Flagellin: It is the essential component of many commensals and pathogens that activates TLR-5 signaling on innate cells (113). CD103+ DCs in the intestine recognize flagellin and secrete IL-23, which in turn triggers the ILCs to secrete IL-22 and thus facilitates innate defense (114).
β-glucan: This cross-linked glucan particle is commonly found in fungi and some bacterial cell walls (115). It is reported to induce long-term memory response in macrophages and bone marrow progenitors (40). This is accompanied by accumulation of metabolite mevalonate and Warburg effect in innate cells (91, 93). β-glucan is known to bind dectin-1 receptor (44, 116).
LPS: It is a glycolipid majorly found in the outer membrane of gram-negative bacteria and induces activation of TLR-4 and downstream NF-κB signaling (117). Earlier studies have shown that pretreatment with LPS prevents subsequent infection (118, 119). Further, LPS derived from gut microbes such as Bacteriodetes species is a potent activator of innate response (120), although the dose of LPS is a crucial factor to determine the induction of either memory or tolerant phenotype in cells (86).
Amongst the PRRs, TLRs are the most extensively studied transmembrane or intracellular glycoproteins that recognize a variety of microbial ligands or MAMPs as discussed above (10, 11). TLRs trigger signaling pathways, which leads to the secretion of cytokines and gene transcription in monocytes/macrophages and bone marrow progenitors (10). Triggering of TLR-2 by microbial lipoteichoic acids, lipoproteins, lipopeptides, and glycolipids activates NF-κB and is known to impart protection in intestinal acute inflammation (121). Additionally, initial priming of macrophages with TLR-2 and NOD-2 has been shown to confer protection against acute infection (105). This rapid response to continuously exposed mucosal tissue appears to be an essential part of host defense. In addition, a study demonstrated that stimulation of TLR-3 on macrophages with dsRNA could lessen the symptoms of DSS-induced colitis (122). Another study demonstrated the protective response in colitis upon TLR-3 activation by dsRNA of lactic acid–producing commensals (123).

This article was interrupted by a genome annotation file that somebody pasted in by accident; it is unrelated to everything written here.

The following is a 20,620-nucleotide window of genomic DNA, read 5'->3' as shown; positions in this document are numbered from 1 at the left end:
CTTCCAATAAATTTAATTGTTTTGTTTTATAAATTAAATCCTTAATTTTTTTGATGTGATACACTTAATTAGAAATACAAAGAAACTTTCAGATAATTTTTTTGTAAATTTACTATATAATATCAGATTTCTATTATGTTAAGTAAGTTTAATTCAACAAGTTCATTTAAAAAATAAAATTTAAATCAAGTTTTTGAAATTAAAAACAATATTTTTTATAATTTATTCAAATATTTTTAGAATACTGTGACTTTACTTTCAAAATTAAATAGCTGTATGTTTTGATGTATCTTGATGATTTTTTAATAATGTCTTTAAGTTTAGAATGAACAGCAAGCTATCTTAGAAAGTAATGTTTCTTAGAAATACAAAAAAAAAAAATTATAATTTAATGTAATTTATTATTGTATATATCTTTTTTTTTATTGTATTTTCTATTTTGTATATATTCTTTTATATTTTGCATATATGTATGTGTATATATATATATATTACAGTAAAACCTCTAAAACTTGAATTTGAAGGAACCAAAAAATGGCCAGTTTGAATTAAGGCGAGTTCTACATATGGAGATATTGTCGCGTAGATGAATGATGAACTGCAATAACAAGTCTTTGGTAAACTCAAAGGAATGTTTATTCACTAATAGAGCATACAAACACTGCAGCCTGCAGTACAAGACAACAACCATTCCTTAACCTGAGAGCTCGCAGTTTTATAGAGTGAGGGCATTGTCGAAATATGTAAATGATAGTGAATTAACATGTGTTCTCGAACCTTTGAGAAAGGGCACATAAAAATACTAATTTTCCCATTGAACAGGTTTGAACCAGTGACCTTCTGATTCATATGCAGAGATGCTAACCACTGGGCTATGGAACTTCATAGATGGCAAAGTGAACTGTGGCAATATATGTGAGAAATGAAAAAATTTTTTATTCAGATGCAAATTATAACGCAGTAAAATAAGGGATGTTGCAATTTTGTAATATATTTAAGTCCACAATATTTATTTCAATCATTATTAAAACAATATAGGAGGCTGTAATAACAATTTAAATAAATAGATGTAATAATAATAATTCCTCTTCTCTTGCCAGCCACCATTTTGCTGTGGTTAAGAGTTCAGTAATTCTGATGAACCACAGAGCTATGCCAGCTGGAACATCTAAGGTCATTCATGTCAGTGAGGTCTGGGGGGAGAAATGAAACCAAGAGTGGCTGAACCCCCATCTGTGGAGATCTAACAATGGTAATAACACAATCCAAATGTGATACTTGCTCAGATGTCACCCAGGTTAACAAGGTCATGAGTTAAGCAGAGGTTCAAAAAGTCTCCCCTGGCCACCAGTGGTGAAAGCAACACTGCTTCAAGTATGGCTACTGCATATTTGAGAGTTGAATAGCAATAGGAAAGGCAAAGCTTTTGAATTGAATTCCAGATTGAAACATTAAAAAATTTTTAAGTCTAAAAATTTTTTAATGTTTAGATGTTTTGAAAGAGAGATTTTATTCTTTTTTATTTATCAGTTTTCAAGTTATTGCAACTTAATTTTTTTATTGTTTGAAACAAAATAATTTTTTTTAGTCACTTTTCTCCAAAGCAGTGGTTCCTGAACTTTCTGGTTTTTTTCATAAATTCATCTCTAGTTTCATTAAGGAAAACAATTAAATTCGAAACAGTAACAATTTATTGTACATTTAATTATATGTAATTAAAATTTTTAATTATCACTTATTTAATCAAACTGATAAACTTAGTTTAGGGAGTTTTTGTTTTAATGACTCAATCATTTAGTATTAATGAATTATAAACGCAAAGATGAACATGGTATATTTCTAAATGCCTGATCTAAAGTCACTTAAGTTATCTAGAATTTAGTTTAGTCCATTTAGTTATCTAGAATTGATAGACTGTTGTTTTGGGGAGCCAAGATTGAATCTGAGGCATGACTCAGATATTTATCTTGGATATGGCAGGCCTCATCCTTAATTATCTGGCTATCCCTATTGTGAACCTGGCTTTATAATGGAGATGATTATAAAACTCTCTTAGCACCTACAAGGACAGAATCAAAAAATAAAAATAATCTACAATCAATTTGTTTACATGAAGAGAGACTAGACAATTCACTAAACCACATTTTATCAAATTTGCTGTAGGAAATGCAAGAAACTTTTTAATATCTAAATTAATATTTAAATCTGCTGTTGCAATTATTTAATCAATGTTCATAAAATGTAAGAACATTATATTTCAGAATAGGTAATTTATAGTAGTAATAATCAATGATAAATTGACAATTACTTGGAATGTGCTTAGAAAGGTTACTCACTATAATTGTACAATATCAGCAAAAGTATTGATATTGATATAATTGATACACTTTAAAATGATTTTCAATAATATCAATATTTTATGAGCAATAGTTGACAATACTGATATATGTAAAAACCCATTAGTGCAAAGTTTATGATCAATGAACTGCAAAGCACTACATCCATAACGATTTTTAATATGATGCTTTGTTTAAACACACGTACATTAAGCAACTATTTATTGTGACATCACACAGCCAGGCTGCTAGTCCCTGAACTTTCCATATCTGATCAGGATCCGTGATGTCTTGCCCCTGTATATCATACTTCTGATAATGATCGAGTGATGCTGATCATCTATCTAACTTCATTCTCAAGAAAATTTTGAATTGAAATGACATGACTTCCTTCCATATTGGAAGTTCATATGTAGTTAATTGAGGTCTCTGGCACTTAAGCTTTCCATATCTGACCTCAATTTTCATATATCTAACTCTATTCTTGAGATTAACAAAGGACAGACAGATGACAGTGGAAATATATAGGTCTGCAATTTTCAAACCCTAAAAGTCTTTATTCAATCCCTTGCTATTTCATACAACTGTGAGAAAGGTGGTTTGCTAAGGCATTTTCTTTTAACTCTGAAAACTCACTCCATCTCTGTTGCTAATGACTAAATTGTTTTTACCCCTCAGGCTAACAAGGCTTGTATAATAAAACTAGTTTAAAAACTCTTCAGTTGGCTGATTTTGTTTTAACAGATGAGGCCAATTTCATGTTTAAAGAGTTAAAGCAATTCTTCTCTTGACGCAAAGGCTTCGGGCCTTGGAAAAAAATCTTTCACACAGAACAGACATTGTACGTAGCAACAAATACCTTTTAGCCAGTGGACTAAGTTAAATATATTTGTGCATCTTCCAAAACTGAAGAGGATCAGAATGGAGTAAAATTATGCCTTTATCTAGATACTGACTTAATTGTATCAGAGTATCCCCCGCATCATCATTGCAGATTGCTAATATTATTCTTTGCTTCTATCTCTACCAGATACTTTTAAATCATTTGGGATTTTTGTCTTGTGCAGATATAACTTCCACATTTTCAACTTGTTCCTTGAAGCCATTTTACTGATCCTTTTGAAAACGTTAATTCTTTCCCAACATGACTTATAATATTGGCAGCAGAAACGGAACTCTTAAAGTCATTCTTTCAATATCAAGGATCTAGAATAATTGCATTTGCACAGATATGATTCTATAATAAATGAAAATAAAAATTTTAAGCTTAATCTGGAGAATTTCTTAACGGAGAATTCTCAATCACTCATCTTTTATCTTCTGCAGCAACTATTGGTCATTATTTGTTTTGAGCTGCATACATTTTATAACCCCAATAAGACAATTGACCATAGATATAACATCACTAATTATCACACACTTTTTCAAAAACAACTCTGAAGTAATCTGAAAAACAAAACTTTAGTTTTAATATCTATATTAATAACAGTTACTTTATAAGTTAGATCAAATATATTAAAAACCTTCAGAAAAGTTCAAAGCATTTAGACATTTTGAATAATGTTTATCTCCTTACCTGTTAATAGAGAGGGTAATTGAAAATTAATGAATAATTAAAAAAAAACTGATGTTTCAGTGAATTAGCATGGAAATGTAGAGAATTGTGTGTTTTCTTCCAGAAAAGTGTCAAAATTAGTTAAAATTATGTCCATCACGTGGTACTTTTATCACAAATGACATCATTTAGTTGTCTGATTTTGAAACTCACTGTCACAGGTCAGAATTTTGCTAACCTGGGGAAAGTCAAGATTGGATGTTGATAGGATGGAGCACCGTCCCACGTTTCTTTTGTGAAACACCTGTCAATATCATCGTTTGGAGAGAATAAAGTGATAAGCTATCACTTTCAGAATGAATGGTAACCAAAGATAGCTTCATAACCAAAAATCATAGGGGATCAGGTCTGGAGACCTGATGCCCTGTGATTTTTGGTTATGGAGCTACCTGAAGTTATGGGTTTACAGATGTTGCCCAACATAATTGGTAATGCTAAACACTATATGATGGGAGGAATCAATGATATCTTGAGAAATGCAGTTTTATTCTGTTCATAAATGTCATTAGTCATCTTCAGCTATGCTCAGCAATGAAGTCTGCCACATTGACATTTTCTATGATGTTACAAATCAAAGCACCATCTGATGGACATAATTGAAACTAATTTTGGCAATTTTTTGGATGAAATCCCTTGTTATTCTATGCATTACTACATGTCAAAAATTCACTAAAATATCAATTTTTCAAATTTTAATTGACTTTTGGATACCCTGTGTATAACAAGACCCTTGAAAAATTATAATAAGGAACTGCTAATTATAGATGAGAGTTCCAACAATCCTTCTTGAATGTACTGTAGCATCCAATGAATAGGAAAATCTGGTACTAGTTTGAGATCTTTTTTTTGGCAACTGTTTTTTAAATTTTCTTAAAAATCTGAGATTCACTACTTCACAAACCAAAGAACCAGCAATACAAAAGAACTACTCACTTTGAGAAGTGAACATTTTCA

In a healthy intestine, sensing of microbial LPS by TLR-4 is required to defend against invading pathogens (14). At homeostasis, there is a low level of TLR-4 expression, which gets elevated in inflammatory conditions and diseases. This results in the activation of innate immunity to restrict pathogenic exposure (124). Moreover, TLR-5 binds the flagellated bacteria and imparts protection to Enterobacter and Salmonella infections in the host (125, 126). Furthermore, another intracellular receptor, TLR-9, binds to the unmethylated CpG dinucleotides, which are abundant in commensals (127). TLR-9 activation stimulates the secretion of many proinflammatory cytokines including IL-12, which is considered a crucial cytokine to induce innate memory phenotype. Notably, it is the pathogenic microbe, not commensals, that breaches the gut lining and activate the basolateral TLR-9 receptor (128, 129). Notably, host genetic variations in the microbiota composition and pathogenic exposure could impact the commensal-mediated immune memory induction.
Another important class of PRRs involved in the education of innate cells is intracellular NLRs (130). Interestingly, commensal recognition by NLRs maintains homeostasis in the gut, while the pathogenic species of Salmonella and Helicobacter pylori trigger the inflammatory response (131, 132). NOD-1 and NOD-2 expressed in monocytes/macrophages are known to recognize microbial peptidoglycans DAP and MDP, respectively (34). NLR activation initiates the signaling pathways such as p38, MAPK, and NF-κB and elicits the release of cytokines (such as IL-1β and IL-18) that are known to induce innate memory phenotype (47, 48, 133). A study revealed that gut microbiota–derived peptidoglycan enhanced the pathogen-clearing capacity of bone marrow–derived neutrophils. The MDP fragments from the gut translocated to the bone marrow and triggered the neutrophil activation via NOD-1 signaling (134). This raises the possible hypothesis that gut microbial components reach peripheral sites and affect their epigenetic programming to imprint the memory phenotype (40).
Noticeably, these PRRs' stimulation may also lead to the tolerogenic phenotype, but this relies on the nature and duration of exposure to the initial microbial stimuli (135). Thus, these PRRs mediated modulation of innate cells should be monitored and utilized to generate the protective memory phenotype and ultimately the rapid, heightened, and efficient response against invading pathogens.
Gut Microbiota Influences Functional Rewiring of Bone Marrow Progenitors